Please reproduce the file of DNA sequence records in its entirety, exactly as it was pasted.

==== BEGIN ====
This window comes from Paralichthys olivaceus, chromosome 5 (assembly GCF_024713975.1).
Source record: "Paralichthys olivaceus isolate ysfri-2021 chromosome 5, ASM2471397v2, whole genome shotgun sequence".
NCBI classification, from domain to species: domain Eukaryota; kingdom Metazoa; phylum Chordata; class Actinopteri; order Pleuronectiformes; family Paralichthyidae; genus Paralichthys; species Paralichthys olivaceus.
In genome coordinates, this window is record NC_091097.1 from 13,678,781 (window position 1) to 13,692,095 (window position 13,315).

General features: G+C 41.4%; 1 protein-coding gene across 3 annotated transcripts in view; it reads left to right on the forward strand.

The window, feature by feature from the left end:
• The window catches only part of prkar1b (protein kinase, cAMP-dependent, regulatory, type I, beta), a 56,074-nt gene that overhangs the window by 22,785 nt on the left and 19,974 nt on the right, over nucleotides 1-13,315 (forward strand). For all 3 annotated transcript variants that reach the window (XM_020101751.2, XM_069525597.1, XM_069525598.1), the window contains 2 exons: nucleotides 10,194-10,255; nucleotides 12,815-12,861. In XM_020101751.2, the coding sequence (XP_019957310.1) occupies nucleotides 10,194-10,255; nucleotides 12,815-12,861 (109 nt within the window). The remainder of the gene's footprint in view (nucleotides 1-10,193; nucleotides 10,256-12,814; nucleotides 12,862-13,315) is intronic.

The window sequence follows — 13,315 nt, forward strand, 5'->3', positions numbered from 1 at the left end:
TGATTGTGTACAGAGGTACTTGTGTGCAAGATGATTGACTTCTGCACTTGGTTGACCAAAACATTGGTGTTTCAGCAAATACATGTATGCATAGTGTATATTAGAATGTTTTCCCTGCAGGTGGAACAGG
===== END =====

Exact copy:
This window comes from Paralichthys olivaceus, chromosome 5 (assembly GCF_024713975.1).
Source record: "Paralichthys olivaceus isolate ysfri-2021 chromosome 5, ASM2471397v2, whole genome shotgun sequence".
NCBI classification, from domain to species: domain Eukaryota; kingdom Metazoa; phylum Chordata; class Actinopteri; order Pleuronectiformes; family Paralichthyidae; genus Paralichthys; species Paralichthys olivaceus.
In genome coordinates, this window is record NC_091097.1 from 13,678,781 (window position 1) to 13,692,095 (window position 13,315).

General features: G+C 41.4%; 1 protein-coding gene across 3 annotated transcripts in view; it reads left to right on the forward strand.

The window, feature by feature from the left end:
• The window catches only part of prkar1b (protein kinase, cAMP-dependent, regulatory, type I, beta), a 56,074-nt gene that overhangs the window by 22,785 nt on the left and 19,974 nt on the right, over nucleotides 1-13,315 (forward strand). For all 3 annotated transcript variants that reach the window (XM_020101751.2, XM_069525597.1, XM_069525598.1), the window contains 2 exons: nucleotides 10,194-10,255; nucleotides 12,815-12,861. In XM_020101751.2, the coding sequence (XP_019957310.1) occupies nucleotides 10,194-10,255; nucleotides 12,815-12,861 (109 nt within the window). The remainder of the gene's footprint in view (nucleotides 1-10,193; nucleotides 10,256-12,814; nucleotides 12,862-13,315) is intronic.

The window sequence follows — 13,315 nt, forward strand, 5'->3', positions numbered from 1 at the left end:
TGATTGTGTACAGAGGTACTTGTGTGCAAGATGATTGACTTCTGCACTTGGTTGACCAAAACATTGGTGTTTCAGCAAATACATGTATGCATAGTGTATATTAGAATGTTTTCCCTGCAGGTGGAACAGG